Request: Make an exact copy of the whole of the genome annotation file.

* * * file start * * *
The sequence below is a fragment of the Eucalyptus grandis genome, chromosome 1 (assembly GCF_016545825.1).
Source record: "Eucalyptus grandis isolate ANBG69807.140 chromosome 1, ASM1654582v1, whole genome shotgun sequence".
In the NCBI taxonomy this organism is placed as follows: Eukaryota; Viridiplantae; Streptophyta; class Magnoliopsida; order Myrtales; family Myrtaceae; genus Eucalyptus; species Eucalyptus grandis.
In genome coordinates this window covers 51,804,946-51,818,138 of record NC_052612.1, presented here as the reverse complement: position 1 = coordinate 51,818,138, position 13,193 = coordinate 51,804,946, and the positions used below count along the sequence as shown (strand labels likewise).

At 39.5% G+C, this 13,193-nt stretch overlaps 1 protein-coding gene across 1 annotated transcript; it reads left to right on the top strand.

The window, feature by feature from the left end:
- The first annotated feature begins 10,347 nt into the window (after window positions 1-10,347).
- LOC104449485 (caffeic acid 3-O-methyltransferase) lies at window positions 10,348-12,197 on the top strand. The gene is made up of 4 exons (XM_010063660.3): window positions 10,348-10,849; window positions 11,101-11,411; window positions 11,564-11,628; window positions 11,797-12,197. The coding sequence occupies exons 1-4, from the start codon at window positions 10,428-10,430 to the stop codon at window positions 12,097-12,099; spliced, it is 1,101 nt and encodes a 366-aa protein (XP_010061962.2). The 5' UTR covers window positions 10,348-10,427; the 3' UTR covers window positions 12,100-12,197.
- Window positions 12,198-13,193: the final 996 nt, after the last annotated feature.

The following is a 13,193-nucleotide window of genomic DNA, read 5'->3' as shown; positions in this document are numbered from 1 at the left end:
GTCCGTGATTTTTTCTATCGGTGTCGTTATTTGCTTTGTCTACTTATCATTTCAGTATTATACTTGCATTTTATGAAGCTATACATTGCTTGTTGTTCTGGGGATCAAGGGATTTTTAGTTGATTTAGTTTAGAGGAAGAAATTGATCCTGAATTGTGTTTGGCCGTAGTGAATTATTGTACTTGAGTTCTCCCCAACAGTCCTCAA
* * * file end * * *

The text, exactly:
The sequence below is a fragment of the Eucalyptus grandis genome, chromosome 1 (assembly GCF_016545825.1).
Source record: "Eucalyptus grandis isolate ANBG69807.140 chromosome 1, ASM1654582v1, whole genome shotgun sequence".
In the NCBI taxonomy this organism is placed as follows: Eukaryota; Viridiplantae; Streptophyta; class Magnoliopsida; order Myrtales; family Myrtaceae; genus Eucalyptus; species Eucalyptus grandis.
In genome coordinates this window covers 51,804,946-51,818,138 of record NC_052612.1, presented here as the reverse complement: position 1 = coordinate 51,818,138, position 13,193 = coordinate 51,804,946, and the positions used below count along the sequence as shown (strand labels likewise).

At 39.5% G+C, this 13,193-nt stretch overlaps 1 protein-coding gene across 1 annotated transcript; it reads left to right on the top strand.

The window, feature by feature from the left end:
- The first annotated feature begins 10,347 nt into the window (after window positions 1-10,347).
- LOC104449485 (caffeic acid 3-O-methyltransferase) lies at window positions 10,348-12,197 on the top strand. The gene is made up of 4 exons (XM_010063660.3): window positions 10,348-10,849; window positions 11,101-11,411; window positions 11,564-11,628; window positions 11,797-12,197. The coding sequence occupies exons 1-4, from the start codon at window positions 10,428-10,430 to the stop codon at window positions 12,097-12,099; spliced, it is 1,101 nt and encodes a 366-aa protein (XP_010061962.2). The 5' UTR covers window positions 10,348-10,427; the 3' UTR covers window positions 12,100-12,197.
- Window positions 12,198-13,193: the final 996 nt, after the last annotated feature.

The following is a 13,193-nucleotide window of genomic DNA, read 5'->3' as shown; positions in this document are numbered from 1 at the left end:
GTCCGTGATTTTTTCTATCGGTGTCGTTATTTGCTTTGTCTACTTATCATTTCAGTATTATACTTGCATTTTATGAAGCTATACATTGCTTGTTGTTCTGGGGATCAAGGGATTTTTAGTTGATTTAGTTTAGAGGAAGAAATTGATCCTGAATTGTGTTTGGCCGTAGTGAATTATTGTACTTGAGTTCTCCCCAACAGTCCTCAA